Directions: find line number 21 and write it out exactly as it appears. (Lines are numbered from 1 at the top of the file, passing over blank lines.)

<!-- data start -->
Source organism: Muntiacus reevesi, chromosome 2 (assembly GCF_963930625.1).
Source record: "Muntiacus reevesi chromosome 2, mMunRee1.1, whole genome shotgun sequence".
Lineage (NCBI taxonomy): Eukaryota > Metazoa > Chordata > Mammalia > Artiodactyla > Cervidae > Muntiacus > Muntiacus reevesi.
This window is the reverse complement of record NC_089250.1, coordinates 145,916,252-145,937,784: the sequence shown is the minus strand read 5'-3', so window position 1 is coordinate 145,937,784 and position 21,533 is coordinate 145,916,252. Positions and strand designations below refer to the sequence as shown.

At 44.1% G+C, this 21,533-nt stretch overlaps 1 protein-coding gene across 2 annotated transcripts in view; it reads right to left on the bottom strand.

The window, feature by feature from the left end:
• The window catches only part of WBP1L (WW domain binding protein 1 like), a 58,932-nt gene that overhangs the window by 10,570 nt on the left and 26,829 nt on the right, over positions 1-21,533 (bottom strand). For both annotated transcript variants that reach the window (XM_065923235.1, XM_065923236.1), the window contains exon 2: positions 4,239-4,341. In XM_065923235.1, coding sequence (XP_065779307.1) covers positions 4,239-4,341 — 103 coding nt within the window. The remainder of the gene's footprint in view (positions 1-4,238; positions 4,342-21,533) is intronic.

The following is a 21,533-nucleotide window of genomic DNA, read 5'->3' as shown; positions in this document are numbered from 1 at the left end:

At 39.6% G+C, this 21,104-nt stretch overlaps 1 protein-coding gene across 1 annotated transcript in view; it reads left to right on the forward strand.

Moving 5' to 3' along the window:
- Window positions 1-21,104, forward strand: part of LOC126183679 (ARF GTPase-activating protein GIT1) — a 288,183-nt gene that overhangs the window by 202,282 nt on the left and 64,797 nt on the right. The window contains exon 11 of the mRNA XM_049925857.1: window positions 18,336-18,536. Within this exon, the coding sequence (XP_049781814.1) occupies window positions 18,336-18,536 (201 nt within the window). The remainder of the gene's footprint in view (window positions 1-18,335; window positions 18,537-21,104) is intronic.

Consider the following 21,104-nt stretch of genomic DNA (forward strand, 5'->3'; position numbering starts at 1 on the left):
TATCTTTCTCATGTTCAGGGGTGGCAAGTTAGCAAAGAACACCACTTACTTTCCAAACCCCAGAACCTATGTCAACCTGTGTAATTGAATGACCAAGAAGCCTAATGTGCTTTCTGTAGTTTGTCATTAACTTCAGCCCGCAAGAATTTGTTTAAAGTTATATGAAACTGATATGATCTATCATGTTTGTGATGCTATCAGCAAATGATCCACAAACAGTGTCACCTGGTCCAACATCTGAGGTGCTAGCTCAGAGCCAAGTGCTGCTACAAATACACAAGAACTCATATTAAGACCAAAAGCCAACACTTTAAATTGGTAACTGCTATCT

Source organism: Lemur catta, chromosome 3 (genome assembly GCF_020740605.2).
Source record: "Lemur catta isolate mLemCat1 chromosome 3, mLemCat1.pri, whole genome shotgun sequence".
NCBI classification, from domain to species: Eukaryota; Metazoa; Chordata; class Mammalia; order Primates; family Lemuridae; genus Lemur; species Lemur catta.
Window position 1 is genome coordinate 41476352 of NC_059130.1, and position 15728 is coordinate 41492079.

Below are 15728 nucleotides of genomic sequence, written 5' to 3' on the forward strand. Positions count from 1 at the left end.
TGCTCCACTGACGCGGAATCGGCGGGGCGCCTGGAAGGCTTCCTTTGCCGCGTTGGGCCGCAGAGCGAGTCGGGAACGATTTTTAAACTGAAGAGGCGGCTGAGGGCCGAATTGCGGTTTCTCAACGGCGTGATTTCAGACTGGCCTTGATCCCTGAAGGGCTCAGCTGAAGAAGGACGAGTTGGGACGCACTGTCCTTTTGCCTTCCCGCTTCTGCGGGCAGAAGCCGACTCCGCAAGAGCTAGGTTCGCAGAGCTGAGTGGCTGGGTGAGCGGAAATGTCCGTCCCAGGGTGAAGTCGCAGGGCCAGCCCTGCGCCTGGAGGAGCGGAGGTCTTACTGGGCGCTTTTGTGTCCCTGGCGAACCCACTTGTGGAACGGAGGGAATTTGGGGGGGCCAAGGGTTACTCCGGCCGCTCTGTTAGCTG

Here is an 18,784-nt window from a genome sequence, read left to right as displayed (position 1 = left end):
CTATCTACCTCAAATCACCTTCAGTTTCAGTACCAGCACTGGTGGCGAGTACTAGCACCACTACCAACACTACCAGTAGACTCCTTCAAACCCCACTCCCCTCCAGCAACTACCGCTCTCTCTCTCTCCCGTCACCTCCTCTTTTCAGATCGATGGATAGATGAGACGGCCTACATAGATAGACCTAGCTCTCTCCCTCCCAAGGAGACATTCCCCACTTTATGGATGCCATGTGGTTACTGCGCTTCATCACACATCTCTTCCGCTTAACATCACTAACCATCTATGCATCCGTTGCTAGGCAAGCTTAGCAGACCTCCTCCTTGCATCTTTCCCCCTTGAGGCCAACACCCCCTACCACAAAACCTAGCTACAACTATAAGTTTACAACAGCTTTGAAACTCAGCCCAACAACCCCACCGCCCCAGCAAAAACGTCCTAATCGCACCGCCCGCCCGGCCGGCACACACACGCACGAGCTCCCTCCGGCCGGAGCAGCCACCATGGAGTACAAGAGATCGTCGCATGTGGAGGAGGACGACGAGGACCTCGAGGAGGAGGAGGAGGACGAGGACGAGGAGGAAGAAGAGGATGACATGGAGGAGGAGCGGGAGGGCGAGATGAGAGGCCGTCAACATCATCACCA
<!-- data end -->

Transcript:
CTATCTACCTCAAATCACCTTCAGTTTCAGTACCAGCACTGGTGGCGAGTACTAGCACCACTACCAACACTACCAGTAGACTCCTTCAAACCCCACTCCCCTCCAGCAACTACCGCTCTCTCTCTCTCCCGTCACCTCCTCTTTTCAGATCGATGGATAGATGAGACGGCCTACATAGATAGACCTAGCTCTCTCCCTCCCAAGGAGACATTCCCCACTTTATGGATGCCATGTGGTTACTGCGCTTCATCACACATCTCTTCCGCTTAACATCACTAACCATCTATGCATCCGTTGCTAGGCAAGCTTAGCAGACCTCCTCCTTGCATCTTTCCCCCTTGAGGCCAACACCCCCTACCACAAAACCTAGCTACAACTATAAGTTTACAACAGCTTTGAAACTCAGCCCAACAACCCCACCGCCCCAGCAAAAACGTCCTAATCGCACCGCCCGCCCGGCCGGCACACACACGCACGAGCTCCCTCCGGCCGGAGCAGCCACCATGGAGTACAAGAGATCGTCGCATGTGGAGGAGGACGACGAGGACCTCGAGGAGGAGGAGGAGGACGAGGACGAGGAGGAAGAAGAGGATGACATGGAGGAGGAGCGGGAGGGCGAGATGAGAGGCCGTCAACATCATCACCA